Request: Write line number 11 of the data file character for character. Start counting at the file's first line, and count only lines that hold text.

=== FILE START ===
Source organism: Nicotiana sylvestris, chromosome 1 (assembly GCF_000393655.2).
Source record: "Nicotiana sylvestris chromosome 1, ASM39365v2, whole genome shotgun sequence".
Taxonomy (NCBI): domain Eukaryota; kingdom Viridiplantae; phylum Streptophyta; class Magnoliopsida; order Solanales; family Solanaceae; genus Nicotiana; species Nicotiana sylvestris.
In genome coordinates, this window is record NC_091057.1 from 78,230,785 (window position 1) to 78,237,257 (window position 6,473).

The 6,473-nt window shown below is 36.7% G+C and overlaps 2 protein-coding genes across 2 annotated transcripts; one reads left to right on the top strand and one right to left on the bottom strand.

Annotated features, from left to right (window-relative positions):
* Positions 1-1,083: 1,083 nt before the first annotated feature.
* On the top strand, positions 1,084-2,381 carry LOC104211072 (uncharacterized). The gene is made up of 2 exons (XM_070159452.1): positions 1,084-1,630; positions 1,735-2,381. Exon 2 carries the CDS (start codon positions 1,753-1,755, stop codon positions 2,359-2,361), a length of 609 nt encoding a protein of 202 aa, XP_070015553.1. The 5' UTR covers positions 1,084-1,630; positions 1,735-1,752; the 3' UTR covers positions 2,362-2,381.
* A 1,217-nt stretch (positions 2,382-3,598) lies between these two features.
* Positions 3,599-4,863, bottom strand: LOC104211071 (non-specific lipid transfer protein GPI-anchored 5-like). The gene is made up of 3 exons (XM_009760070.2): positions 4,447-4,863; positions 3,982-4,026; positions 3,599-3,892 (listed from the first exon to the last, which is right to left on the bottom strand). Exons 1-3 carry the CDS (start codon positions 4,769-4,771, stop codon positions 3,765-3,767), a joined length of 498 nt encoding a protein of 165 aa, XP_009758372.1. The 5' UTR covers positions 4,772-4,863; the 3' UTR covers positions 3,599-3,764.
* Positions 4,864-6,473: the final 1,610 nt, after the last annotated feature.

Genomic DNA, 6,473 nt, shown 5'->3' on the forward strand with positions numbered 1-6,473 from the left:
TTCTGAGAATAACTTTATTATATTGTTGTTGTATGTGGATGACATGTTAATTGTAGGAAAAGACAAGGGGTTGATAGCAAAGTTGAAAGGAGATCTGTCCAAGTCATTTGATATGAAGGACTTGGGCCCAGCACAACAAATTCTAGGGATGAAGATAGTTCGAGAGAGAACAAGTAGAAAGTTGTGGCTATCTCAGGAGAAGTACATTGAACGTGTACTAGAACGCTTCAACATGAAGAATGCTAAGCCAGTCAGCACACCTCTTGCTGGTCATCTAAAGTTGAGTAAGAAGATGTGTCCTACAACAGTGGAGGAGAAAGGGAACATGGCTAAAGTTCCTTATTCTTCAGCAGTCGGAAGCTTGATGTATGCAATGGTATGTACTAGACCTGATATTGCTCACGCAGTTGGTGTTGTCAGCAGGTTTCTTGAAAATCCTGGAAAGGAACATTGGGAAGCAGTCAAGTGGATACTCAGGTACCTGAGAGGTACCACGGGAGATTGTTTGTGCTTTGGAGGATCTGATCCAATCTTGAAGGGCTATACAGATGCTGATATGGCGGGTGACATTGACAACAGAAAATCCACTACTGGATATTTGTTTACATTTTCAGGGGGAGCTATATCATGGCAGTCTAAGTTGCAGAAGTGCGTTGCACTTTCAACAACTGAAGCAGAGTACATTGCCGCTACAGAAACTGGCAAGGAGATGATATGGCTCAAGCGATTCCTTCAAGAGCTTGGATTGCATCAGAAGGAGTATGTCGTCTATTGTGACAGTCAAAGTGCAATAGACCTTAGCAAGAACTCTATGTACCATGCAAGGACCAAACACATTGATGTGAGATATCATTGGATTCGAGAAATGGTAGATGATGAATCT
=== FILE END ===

* Positions 4,864-6,473: the final 1,610 nt, after the last annotated feature.